Valve added Steam client beta's in-home streaming functionality to support In Home Streaming. You'll be able to beam your most powerful games between local area network PCs if your hardware and internet is up for it. All of which relies on the in-home streaming functionality being stable and reliable. We've not had a chance to test it ourselves yet.
What is Steam In-Home Streaming?
Steam in-home streaming allows you to play a game on one computer when the game process is actually running on another computer elsewhere in your home. Through Steam, game audio and video is captured on the remote computer and sent to the player’s computer. The game input (keyboard, mouse or gamepad) is sent from the player’s computer to the game process on the remote computer.
Any two computers in a home can be used to stream a gameplay session and this can enable playing games on systems that would not traditionally be able to run those games. For example, a Windows only game could be streamed from a Windows PC to a Steam Machine running Linux in the living room. A graphically intensive game could be streamed from a beefy gaming rig in the office to your low powered laptop that you are using in bed. You could even start a game on one computer and move to a more comfortable location and continue playing it there.
How do I use it?
- Opt into the Steam client beta on two computers.
- Login to the Steam beta client on both computers with the same account.
- Go to the computer where you want to play and start playing your game.
How do I improve my streaming experience?
We recommend a minimum of a quad-core CPU for the computer running the game. The client has more modest requirements, but should have a GPU that supports hardware accelerated H264 decoding. Any recent laptop or PC should meet the client requirements.
We recommend using a wired network for the best streaming experience. People have had some success with powerline networks and wireless N and AC networks with good signal, though your experience may vary.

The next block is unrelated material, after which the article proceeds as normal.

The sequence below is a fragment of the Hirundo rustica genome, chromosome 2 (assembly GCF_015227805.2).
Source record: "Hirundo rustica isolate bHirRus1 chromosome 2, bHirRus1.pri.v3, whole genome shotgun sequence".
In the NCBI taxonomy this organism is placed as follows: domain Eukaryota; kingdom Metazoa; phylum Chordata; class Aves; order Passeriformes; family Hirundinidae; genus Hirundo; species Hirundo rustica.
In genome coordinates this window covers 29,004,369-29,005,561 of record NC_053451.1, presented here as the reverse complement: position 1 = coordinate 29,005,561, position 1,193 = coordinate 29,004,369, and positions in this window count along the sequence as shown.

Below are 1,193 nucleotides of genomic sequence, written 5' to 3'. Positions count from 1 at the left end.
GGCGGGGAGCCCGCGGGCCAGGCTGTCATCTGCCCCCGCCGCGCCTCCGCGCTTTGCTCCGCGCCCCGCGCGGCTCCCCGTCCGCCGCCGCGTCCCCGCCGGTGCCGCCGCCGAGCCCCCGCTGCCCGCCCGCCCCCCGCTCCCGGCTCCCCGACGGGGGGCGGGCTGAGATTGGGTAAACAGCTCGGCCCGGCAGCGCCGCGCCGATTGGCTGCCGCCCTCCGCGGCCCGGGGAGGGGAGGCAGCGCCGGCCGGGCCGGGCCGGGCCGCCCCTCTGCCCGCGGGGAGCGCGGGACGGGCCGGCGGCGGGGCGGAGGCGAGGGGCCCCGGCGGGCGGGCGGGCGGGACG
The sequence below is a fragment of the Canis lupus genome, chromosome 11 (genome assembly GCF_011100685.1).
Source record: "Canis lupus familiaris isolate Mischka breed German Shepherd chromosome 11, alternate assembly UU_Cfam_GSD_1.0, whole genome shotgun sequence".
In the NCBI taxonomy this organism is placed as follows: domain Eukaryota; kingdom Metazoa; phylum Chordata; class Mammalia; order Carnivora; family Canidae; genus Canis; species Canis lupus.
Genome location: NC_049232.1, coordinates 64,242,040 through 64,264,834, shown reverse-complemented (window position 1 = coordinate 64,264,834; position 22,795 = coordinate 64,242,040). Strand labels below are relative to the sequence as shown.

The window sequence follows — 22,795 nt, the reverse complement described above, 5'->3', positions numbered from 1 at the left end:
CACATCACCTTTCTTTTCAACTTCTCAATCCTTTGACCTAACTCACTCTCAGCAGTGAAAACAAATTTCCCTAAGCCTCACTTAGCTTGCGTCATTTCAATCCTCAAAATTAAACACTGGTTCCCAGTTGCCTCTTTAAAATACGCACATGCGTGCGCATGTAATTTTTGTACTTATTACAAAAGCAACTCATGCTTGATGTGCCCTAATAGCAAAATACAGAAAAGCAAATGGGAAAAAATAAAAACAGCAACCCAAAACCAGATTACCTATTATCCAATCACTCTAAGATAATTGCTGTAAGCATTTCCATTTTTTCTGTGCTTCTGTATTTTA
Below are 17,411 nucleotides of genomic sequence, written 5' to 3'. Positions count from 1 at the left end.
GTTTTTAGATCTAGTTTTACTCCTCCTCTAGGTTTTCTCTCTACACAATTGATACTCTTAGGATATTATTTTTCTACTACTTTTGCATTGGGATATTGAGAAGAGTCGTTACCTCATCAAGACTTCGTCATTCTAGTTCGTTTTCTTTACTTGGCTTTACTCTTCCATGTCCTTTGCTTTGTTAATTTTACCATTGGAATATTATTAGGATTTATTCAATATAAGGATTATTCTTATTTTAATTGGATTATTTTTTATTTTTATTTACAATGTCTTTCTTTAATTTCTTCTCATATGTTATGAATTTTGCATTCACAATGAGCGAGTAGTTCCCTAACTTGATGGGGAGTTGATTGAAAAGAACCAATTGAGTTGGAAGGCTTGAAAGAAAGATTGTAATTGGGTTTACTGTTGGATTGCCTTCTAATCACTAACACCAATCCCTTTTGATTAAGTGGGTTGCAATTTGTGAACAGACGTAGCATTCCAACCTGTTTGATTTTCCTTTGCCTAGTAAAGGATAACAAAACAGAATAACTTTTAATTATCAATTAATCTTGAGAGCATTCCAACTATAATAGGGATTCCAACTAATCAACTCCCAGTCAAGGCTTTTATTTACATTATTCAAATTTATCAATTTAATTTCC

To improve your streaming experience, you can go into your game settings and lower your resolution and turn off vertical sync.
In the In-Home Streaming settings you can change a number of things that can affect your experience. You can change your preference for speed vs quality, limit the network bandwidth, and adjust the maximum capture resolution.
Is there a community group?
Yes, you can join the Steam In-Home Streaming community group and discuss the feature with thousands of other players.
- There is currently no indication of whether Steam is able to bind the discovery port 27036, but if that fails no other computers will show up in the remote computer list in the In-Home Streaming settings.
- If a game takes a long time to launch, it will time out on the client but will start anyway. Retrying the launch will connect to the running game. If this happens consistently for any particular game, please report it on the bug discussion group.
- If your game loses focus, Steam will start streaming the desktop so that you can get back to it. This is a feature of Steam In-Home Streaming.
- Streaming non-Steam games in the Steam library may work but is not officially supported.
- Surround sound is not currently supported and is converted to stereo.
- Voice recording over streaming is not currently supported.
- Streaming may not perform well when streaming to older systems with a single or dual core CPU and no hardware accelerated H264 decoding.
- Streaming from a Windows XP host is not supported.
- UAC dialogs prevent streaming. If you're a game developer, please avoid requiring elevated permissions to run your game.
Mac OS X:
- Streaming from a Mac OS X host is not yet supported.
SteamOS / Linux:
- Streaming from a Linux host is not yet supported.
- In order to support streaming game controllers on a Linux host computer, /dev/uinput or /dev/input/uinput needs to be readable and writable by Steam.